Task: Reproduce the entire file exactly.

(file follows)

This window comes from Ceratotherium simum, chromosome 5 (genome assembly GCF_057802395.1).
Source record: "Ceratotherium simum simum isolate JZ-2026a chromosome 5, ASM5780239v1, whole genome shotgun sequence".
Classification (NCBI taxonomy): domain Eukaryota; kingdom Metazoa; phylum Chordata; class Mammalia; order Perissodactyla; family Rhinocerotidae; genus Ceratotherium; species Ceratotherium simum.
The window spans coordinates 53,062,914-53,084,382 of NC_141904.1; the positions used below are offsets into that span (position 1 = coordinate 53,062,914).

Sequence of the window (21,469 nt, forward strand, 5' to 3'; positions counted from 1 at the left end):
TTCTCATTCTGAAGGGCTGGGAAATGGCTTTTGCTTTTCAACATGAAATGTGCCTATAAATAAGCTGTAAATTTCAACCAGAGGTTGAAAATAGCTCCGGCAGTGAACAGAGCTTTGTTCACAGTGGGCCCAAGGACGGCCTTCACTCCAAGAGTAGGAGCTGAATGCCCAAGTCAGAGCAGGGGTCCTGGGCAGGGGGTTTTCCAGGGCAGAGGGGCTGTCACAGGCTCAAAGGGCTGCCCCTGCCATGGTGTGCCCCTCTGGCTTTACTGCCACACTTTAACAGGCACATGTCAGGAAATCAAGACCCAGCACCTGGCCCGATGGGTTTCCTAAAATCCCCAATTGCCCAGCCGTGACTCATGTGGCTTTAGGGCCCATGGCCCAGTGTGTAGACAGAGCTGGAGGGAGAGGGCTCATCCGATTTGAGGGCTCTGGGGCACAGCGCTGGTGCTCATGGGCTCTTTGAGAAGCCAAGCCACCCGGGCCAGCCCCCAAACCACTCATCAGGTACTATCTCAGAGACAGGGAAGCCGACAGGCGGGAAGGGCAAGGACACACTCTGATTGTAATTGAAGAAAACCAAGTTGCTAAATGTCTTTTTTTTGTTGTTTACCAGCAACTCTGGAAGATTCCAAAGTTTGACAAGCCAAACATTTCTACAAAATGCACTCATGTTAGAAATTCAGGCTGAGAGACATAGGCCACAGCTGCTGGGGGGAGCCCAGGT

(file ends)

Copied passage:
This window comes from Ceratotherium simum, chromosome 5 (genome assembly GCF_057802395.1).
Source record: "Ceratotherium simum simum isolate JZ-2026a chromosome 5, ASM5780239v1, whole genome shotgun sequence".
Classification (NCBI taxonomy): domain Eukaryota; kingdom Metazoa; phylum Chordata; class Mammalia; order Perissodactyla; family Rhinocerotidae; genus Ceratotherium; species Ceratotherium simum.
The window spans coordinates 53,062,914-53,084,382 of NC_141904.1; the positions used below are offsets into that span (position 1 = coordinate 53,062,914).

Sequence of the window (21,469 nt, forward strand, 5' to 3'; positions counted from 1 at the left end):
TTCTCATTCTGAAGGGCTGGGAAATGGCTTTTGCTTTTCAACATGAAATGTGCCTATAAATAAGCTGTAAATTTCAACCAGAGGTTGAAAATAGCTCCGGCAGTGAACAGAGCTTTGTTCACAGTGGGCCCAAGGACGGCCTTCACTCCAAGAGTAGGAGCTGAATGCCCAAGTCAGAGCAGGGGTCCTGGGCAGGGGGTTTTCCAGGGCAGAGGGGCTGTCACAGGCTCAAAGGGCTGCCCCTGCCATGGTGTGCCCCTCTGGCTTTACTGCCACACTTTAACAGGCACATGTCAGGAAATCAAGACCCAGCACCTGGCCCGATGGGTTTCCTAAAATCCCCAATTGCCCAGCCGTGACTCATGTGGCTTTAGGGCCCATGGCCCAGTGTGTAGACAGAGCTGGAGGGAGAGGGCTCATCCGATTTGAGGGCTCTGGGGCACAGCGCTGGTGCTCATGGGCTCTTTGAGAAGCCAAGCCACCCGGGCCAGCCCCCAAACCACTCATCAGGTACTATCTCAGAGACAGGGAAGCCGACAGGCGGGAAGGGCAAGGACACACTCTGATTGTAATTGAAGAAAACCAAGTTGCTAAATGTCTTTTTTTTGTTGTTTACCAGCAACTCTGGAAGATTCCAAAGTTTGACAAGCCAAACATTTCTACAAAATGCACTCATGTTAGAAATTCAGGCTGAGAGACATAGGCCACAGCTGCTGGGGGGAGCCCAGGT